I take issue with how deliberately and needlessly provocative the phrase is. Also, how illogical. "Hey man, this God you believe in that I totally don't believe in? Yeah, well, he sucks!" Kind of tries too hard, y'know? I mean, after all, if chicks think you're a badass for saying your old man or your High School principal sucks, then, wow, imagine what a rebel you are for saying God sucks.

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"It takes a big man to stand up for what he doesn't believe in."

But my main complaint is that most purveyors of this sentiment don't really have a beef with God. Even Hitchens' book mostly tears apart the abuses of organized religion, particularly Judaism, Islam and Christianity. I'm surprised how often atheists conflate the two things. Of course organized religion sucks. It's run by people. Religion, like government or anything structured and administered by humanity, will always be flawed and ruined by all of our weaknesses and failings.

And given how much we suck, why shut the door completely on the possibility of something in this universe being better, stronger and wiser? Something we could strive to be more like? It's always seemed to me that the most virulent atheists -- not mere nonbelievers, but those who claim to be positive about God's nonexistence and openly hostile to anyone who could think otherwise -- are incapable of believing there could ever be something greater than they. Not a lack of faith so much as humility. Certainly, that's not true for all atheists, but it doesn't help the atheist cause that the three most hostile atheists I can think of are also on the short-list for most overbearingly arrogant.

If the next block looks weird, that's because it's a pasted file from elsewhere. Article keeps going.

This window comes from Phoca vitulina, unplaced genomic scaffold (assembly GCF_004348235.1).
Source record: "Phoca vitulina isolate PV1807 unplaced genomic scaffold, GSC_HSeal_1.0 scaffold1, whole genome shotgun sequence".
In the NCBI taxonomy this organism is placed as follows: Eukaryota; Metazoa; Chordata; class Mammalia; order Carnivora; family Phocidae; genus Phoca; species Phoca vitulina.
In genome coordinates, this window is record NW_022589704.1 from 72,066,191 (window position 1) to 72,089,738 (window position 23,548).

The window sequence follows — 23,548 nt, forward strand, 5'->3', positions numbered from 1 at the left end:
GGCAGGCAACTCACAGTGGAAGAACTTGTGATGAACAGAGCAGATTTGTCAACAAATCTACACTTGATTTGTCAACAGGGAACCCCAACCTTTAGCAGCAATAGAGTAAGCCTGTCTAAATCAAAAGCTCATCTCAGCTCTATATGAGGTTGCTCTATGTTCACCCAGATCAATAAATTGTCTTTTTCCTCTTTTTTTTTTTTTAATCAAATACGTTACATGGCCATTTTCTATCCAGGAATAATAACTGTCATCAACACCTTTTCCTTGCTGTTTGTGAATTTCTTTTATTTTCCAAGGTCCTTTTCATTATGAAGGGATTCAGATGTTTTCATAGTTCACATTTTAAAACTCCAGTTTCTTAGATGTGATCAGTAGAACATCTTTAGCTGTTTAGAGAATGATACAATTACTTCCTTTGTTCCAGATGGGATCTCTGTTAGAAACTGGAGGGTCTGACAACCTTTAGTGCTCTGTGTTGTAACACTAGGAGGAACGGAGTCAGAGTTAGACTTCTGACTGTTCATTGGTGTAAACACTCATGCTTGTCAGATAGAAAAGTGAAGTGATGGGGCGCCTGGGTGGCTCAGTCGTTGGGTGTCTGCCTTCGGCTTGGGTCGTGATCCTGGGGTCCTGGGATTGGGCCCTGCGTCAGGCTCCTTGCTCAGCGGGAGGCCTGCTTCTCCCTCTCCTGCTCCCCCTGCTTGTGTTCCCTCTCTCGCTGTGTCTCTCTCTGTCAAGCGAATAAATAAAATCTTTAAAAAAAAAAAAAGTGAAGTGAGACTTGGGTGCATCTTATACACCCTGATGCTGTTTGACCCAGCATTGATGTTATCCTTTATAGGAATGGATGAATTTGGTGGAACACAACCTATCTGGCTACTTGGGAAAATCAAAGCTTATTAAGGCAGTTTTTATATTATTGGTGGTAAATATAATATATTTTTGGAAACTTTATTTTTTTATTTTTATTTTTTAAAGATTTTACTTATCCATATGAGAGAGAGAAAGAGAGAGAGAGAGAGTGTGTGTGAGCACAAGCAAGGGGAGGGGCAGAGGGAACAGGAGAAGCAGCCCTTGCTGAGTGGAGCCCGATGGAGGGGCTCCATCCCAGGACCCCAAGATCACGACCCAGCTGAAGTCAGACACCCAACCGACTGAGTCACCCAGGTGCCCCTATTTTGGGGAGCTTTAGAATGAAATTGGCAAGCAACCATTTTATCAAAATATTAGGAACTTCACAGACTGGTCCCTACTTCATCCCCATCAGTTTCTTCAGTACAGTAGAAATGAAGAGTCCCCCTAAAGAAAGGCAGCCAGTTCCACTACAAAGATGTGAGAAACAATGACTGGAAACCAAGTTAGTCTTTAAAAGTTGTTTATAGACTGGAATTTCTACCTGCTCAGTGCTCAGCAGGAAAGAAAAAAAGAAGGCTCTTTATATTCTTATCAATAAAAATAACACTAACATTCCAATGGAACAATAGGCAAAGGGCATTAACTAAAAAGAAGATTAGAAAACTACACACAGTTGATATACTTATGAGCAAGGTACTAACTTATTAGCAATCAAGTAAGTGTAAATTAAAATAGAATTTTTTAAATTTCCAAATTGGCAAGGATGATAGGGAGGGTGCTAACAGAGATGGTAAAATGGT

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If we find out Trump and Gene Simmons hate God too, then that will just clinch my argument.